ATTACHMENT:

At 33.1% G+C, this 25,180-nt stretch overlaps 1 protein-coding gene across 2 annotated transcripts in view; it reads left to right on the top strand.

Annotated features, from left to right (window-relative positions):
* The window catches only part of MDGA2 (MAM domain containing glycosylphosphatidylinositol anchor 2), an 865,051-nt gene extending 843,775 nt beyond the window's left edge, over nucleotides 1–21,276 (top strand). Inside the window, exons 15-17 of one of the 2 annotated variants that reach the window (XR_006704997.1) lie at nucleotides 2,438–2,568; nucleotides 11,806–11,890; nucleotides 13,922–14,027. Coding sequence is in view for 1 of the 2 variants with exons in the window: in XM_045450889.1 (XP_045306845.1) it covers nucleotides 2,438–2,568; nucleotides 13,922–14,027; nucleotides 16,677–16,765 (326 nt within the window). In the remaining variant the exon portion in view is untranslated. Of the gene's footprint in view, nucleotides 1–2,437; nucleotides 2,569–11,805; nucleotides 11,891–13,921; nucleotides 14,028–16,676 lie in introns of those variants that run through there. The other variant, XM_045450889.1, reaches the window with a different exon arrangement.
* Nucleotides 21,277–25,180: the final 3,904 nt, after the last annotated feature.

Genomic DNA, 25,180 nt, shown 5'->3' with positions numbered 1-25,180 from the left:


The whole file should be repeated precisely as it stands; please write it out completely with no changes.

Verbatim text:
At 33.1% G+C, this 25,180-nt stretch overlaps 1 protein-coding gene across 2 annotated transcripts in view; it reads left to right on the top strand.

Annotated features, from left to right (window-relative positions):
* The window catches only part of MDGA2 (MAM domain containing glycosylphosphatidylinositol anchor 2), an 865,051-nt gene extending 843,775 nt beyond the window's left edge, over nucleotides 1–21,276 (top strand). Inside the window, exons 15-17 of one of the 2 annotated variants that reach the window (XR_006704997.1) lie at nucleotides 2,438–2,568; nucleotides 11,806–11,890; nucleotides 13,922–14,027. Coding sequence is in view for 1 of the 2 variants with exons in the window: in XM_045450889.1 (XP_045306845.1) it covers nucleotides 2,438–2,568; nucleotides 13,922–14,027; nucleotides 16,677–16,765 (326 nt within the window). In the remaining variant the exon portion in view is untranslated. Of the gene's footprint in view, nucleotides 1–2,437; nucleotides 2,569–11,805; nucleotides 11,891–13,921; nucleotides 14,028–16,676 lie in introns of those variants that run through there. The other variant, XM_045450889.1, reaches the window with a different exon arrangement.
* Nucleotides 21,277–25,180: the final 3,904 nt, after the last annotated feature.

Genomic DNA, 25,180 nt, shown 5'->3' with positions numbered 1-25,180 from the left: